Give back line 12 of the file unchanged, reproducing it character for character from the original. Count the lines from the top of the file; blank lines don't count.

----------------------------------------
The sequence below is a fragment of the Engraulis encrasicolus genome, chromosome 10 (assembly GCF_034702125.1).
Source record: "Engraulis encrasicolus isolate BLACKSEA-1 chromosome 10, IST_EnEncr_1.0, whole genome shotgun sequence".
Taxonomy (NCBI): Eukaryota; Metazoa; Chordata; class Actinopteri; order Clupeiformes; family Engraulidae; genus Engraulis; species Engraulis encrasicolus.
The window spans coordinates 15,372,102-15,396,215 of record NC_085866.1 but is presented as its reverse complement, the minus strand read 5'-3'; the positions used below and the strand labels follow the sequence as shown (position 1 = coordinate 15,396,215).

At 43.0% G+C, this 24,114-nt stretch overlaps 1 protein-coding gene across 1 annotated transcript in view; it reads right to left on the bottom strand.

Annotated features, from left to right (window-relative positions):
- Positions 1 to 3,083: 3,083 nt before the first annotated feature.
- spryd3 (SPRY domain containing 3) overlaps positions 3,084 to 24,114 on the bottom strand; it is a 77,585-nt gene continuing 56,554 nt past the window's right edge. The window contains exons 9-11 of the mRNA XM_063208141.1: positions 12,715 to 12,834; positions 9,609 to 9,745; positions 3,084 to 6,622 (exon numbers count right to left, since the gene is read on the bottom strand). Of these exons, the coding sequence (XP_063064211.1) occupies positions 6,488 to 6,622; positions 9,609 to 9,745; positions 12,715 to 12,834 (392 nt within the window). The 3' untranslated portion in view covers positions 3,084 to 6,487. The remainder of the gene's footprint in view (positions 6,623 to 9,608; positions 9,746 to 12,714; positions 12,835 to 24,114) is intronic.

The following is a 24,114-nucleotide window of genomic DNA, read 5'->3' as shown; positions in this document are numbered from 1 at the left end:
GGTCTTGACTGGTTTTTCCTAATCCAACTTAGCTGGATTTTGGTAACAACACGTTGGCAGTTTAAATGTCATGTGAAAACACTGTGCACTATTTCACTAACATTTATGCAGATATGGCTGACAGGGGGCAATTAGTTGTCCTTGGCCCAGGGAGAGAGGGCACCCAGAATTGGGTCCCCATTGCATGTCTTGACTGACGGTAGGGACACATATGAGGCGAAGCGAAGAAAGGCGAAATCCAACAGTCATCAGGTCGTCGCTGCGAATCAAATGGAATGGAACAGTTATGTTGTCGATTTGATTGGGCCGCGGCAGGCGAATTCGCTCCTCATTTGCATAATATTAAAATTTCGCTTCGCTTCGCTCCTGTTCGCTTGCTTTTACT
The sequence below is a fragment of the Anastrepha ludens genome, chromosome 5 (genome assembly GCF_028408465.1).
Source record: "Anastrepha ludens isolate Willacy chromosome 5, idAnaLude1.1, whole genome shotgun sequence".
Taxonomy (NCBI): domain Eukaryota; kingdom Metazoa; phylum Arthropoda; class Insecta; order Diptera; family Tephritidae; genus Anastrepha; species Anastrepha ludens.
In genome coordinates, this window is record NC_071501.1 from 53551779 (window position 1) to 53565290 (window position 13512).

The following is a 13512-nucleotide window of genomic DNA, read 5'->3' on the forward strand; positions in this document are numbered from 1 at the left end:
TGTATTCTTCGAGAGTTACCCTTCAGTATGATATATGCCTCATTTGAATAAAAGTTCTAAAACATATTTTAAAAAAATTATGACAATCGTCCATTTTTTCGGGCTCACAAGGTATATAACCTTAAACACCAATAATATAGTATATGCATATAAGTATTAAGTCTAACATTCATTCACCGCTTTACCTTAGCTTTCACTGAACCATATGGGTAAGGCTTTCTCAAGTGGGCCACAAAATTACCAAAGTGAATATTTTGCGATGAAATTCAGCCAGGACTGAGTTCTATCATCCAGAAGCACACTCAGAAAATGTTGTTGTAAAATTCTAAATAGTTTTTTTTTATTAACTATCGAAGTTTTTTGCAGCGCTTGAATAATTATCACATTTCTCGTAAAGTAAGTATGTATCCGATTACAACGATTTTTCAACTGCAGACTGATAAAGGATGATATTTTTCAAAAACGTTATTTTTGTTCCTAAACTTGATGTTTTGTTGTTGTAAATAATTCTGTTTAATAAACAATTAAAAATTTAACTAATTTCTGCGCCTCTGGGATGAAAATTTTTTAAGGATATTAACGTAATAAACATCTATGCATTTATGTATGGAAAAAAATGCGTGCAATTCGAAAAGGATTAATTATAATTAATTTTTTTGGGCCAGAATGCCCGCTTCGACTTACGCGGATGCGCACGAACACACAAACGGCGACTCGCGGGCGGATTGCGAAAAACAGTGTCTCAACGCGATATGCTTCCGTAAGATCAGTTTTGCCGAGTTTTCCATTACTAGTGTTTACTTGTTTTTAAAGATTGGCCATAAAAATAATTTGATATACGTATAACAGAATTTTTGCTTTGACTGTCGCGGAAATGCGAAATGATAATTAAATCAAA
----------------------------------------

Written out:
Source record: "Anastrepha ludens isolate Willacy chromosome 5, idAnaLude1.1, whole genome shotgun sequence".